Review reveals ‘vast’ ethnic inequalities in NHS services
Critical action is needed to address “vast and persistent” ethnic inequalities in healthcare in the UK, a major study has found.
The review, ordered by the NHS Race and Health Observatory, found “overwhelming” evidence of poor outcomes for ethnic minority groups.
Some of the largest inequalities were found in mental health and maternity care.
NHS England said it is already taking action to improve access to services.
The study, led by academics at the University of Manchester, reviewed 10 years of research evidence across five key areas of healthcare:
- mental health
- maternity and neonatal healthcare
- genetic testing and genomic medicine
- the NHS workforce
- digital access to healthcare
“The NHS has set out what local health services should be focusing on over
the next year so they can make these improvements in their local communities,
and is already working closely with the Race and Health Observatory to drive forward
the recommendations set out in this report.”
The researchers said they found ethnic disparities across each of the five areas.
In mental health provision, ethnic minority patients were less likely to be referred by a GP for psychological and talking therapies than white patients.
There was evidence that some inequalities were being replicated in younger patients, with parents reporting their children faced the same barriers to access treatment.
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The review also found “strong evidence” of “clear, very large and persisting ethnic inequalities” in psychiatric wards, with higher rates of compulsory admission among minority groups.
Black patients were “more likely to be restrained in the prone [face down] position or put into seclusion” in those wards.
In maternity services, the researchers found evidence of negative interactions, stereotyping, disrespect, discrimination and cultural insensitivity, leading to some ethnic minority women feeling “unwelcome, and poorly cared for”.
One part of the evidence showed Asian babies were over-represented in admissions to neonatal units for jaundice.
Babies sometimes get a yellowing of the skin and eyes – known as newborn jaundice – caused by too much bilirubin in their blood. This usually resolves but some need treatment.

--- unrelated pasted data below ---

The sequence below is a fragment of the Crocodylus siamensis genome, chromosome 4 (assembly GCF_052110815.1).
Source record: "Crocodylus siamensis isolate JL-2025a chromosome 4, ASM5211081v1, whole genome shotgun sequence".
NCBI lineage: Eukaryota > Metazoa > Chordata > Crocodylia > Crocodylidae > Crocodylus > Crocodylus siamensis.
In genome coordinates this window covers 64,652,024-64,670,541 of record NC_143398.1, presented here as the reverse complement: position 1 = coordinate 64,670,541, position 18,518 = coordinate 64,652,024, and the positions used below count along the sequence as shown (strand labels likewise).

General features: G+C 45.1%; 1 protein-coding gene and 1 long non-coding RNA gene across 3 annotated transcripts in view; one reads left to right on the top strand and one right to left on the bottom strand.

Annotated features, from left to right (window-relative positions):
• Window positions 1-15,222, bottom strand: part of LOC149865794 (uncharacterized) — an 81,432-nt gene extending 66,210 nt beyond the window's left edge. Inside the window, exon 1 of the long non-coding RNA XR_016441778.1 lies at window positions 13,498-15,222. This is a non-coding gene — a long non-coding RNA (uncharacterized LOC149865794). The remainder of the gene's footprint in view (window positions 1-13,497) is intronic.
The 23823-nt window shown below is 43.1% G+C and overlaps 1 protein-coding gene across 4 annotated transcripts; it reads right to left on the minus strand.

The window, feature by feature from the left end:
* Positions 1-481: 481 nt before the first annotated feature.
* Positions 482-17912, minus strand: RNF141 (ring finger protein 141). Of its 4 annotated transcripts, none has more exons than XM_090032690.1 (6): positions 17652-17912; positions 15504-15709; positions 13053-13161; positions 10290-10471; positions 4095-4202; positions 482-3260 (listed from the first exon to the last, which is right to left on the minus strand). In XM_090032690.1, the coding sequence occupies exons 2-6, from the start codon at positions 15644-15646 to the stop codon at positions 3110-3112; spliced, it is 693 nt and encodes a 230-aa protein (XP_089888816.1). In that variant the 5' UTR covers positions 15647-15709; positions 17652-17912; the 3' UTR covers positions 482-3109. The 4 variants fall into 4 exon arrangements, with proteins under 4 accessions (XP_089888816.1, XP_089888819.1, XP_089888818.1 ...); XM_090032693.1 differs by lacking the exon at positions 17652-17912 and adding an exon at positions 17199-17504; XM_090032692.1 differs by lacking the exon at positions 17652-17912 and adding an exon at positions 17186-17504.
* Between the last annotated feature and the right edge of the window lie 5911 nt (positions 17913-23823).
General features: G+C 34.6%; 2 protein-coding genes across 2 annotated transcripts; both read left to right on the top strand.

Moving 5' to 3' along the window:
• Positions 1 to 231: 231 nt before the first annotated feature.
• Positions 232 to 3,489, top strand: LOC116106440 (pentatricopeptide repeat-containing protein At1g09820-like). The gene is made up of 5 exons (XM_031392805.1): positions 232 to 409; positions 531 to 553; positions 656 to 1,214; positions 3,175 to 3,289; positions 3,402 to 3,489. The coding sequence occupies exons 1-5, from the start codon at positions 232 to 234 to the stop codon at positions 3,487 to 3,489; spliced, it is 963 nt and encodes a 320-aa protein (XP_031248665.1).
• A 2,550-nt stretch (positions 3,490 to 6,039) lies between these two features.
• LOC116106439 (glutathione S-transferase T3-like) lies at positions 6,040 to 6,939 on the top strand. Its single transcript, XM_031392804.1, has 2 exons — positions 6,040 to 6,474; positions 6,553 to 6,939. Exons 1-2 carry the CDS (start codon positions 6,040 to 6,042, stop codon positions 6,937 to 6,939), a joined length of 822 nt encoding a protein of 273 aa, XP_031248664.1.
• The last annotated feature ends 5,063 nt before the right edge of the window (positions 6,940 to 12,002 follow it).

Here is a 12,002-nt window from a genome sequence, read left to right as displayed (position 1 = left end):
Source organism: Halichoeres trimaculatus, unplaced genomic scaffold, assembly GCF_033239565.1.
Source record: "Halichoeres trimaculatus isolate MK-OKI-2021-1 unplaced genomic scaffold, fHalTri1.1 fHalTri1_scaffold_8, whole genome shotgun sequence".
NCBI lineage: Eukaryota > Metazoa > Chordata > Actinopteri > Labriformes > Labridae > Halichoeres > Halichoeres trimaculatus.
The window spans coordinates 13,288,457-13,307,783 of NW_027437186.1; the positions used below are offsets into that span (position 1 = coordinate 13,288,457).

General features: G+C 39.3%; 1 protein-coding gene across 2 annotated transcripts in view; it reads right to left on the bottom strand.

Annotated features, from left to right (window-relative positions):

The researchers said it was “worth noting” that a visual examination of jaundice is particularly unreliable for babies with darker skin tones, “raising the possibility that postnatal care may disadvantage non-white babies by delaying access to care”.
Dr Dharmi Kapadia, a University of Manchester sociology lecturer and the study’s lead author, said: “The evidence on the poor healthcare outcomes for many ethnic minority groups across a range of services is overwhelming, and convincing.
“The time for critical action on ethnic inequalities in healthcare is now.”
The report also looked at inequalities within the NHS workforce. It found that there was evidence of an ethnic pay gap affecting black, Asian, and mixed groups, and to a lesser extent, ethnic Chinese staff.
The NHS Race and Health Observatory is an independent body established by the health service in 2020 to investigate health inequalities in England. The team of academics screened more than 13,000 research papers over a 10-year period, identifying 178 studies that were included in the final review.
A spokesperson for NHS England said: “The pandemic has shone a stark light on health inequalities across the country, and the NHS is already taking action to improve the experiences of patients and access to services.
“The NHS has set out what local health services should be focusing on over the next year so they can make these improvements in their local communities, and is already working closely with the Race and Health Observatory to drive forward the recommendations set out in this report.”